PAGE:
I picked up Andrea Lankford's "Ranger Confidential: Living, Working, and Dying in the National Parks"
as an impulse purchase at REI before Pike's Peak... I figured I'd appreciate a ranger memoir, and I was out of things to read on the plane back home. I enjoyed the read, and in places it's uproariously funny, but there's also a whole lot of stress and difficulty that the rangers encounter. (Ludicrously commonplace and jawdropping sexism was the hardest for me to take... this is all within my working life, and is mostly the kind of thing I've been fortunate enough to avoid. It's awful to hear about people who had it far worse than I did, from people who by all rights should know better.) But it avoids becoming thoroughly depressing by virtue of success... the women who have such a rough time of it kick ass, run rescues, make arrests, and basically win. I shouldn't have been surprised that my friend whom I pressed the book on after I'd finished knew some of the folks in it. (I have awesome hiking buddies.) So it was an extra pleasure to hear her take on that time and place, and I look forward to seeing what she thinks of it as well. It was sort of an airplane book, but I liked it anyway. Three and a half cabin-chewing doom rabbits out of five.
I read the right blogs to hear about new releases in the spec-poetry world, and so I snapped up "The Moment of Change: An Anthology of Feminist Speculative Poetry"
as soon as it came out and then savored it over the next few months. (I actually lent it to a friend of mine before I had finished it, but that's okay... it's one of those books that you can read and digest slowly.) I am the target audience for this collection; they had me from the “My feminism will be intersectional or it will be bullshit” quote in the introduction. [grin] It doesn't hurt that several friends of mine have poems in there (ObBias!), but I was delighted to discover that several of my most favorite poems in there were from authors entirely new to me. It's one of the best things about anthologies -- I can now go stalk the works and worlds of entirely new poets. Said new-to-me favorites included Vandana Singh's "Syllables of Old Lore", Emily Jiang's "Self-Portrait", and Patricia Monaghan's "Journey To The Mountains Of The Hag". Five spacefaring neural networks out of five.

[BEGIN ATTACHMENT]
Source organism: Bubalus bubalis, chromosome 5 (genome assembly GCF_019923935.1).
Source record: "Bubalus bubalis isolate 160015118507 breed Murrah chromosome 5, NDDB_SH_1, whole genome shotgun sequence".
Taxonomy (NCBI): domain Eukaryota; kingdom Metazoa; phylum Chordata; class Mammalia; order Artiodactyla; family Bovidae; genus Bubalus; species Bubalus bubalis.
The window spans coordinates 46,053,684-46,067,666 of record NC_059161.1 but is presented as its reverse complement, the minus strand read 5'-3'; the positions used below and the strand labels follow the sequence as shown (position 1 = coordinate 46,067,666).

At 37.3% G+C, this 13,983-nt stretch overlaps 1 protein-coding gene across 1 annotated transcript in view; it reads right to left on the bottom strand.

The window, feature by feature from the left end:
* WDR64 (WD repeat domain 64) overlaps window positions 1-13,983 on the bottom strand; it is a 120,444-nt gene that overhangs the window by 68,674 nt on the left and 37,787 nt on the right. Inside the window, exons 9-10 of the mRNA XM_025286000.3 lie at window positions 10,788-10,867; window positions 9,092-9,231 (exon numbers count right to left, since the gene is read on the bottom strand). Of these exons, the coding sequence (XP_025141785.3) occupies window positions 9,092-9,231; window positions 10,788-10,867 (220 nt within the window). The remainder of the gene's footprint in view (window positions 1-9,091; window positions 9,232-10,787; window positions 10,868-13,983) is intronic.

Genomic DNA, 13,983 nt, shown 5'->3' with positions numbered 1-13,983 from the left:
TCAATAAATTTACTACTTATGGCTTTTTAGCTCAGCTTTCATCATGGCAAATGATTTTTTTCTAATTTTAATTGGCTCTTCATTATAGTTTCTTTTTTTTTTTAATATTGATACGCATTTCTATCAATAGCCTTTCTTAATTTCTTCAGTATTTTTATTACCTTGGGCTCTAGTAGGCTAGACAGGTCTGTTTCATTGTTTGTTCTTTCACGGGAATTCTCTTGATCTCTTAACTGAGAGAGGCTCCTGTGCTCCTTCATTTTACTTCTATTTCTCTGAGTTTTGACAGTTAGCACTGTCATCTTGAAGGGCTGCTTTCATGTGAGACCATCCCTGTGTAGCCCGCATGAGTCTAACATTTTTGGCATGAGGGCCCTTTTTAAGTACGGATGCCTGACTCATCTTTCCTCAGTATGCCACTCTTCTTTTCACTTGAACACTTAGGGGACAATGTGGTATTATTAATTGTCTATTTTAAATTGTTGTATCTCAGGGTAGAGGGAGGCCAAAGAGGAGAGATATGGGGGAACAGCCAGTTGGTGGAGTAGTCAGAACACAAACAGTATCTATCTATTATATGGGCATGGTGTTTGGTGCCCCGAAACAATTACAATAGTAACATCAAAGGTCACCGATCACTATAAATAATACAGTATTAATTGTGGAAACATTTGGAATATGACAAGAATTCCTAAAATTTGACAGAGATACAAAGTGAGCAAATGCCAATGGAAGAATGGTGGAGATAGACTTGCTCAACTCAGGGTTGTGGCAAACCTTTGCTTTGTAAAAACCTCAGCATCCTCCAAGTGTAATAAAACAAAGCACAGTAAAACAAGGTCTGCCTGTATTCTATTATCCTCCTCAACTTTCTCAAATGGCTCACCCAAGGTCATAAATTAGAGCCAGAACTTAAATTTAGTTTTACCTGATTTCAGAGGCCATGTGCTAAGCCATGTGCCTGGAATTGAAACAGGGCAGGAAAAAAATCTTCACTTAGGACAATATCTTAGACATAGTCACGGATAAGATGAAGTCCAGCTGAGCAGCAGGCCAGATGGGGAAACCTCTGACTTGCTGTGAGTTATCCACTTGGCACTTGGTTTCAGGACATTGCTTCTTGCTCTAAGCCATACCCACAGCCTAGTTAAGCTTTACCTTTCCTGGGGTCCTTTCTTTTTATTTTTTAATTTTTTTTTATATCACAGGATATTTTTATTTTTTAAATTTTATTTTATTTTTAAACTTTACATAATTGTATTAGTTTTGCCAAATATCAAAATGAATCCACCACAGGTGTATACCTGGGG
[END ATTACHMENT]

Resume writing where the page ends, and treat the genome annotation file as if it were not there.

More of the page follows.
From the frontiers back to the airplane books... "Gates of Fire"
was a fluff novel set through the ostensible viewpoint of one of the few survivors of the battle of Thermopylae. While it did present an at times entertaining fictionalization of one of ancient history's more famous stands, it didn't impress me too deeply either as a work of fiction or as a nod to the classics. It wasn't awful, but I think it hardly deserves all the "a modern classic!" praise on its back cover. The protagonist is at times tedious, the Spartans often seem like just a bunch of jerks rather than sympathetic heroes defying the invading armies of Persia, and by this time next year I will probably have forgotten that I read it. The most sympathetic character to me was the half-Spartan slave who wanted to defect. Two lambdas out of five. (Like pizza, even a bad fluff novel about Sparta is still pretty good.)
I waited for years for a copy of "The Bamboo Sword And Other Samurai Tales"
to become available on Paperback Swap, and my patience was eventually rewarded. To my delight, it's just the kind of read I was hoping for -- evocative, subtle, often hilarious if you favor understated humor. The characters often develop through the course of each short story, but this isn't pounded into your head -- rather, it's an outgrowth of their interaction with each other and the slow forces of everyday life. The author does exceedingly well at picking out the remarkable moments of change within the quotidian; I'm thrilled to see Shuhei Fujisawa available in English finally! Four and a half reformed thieves out of five.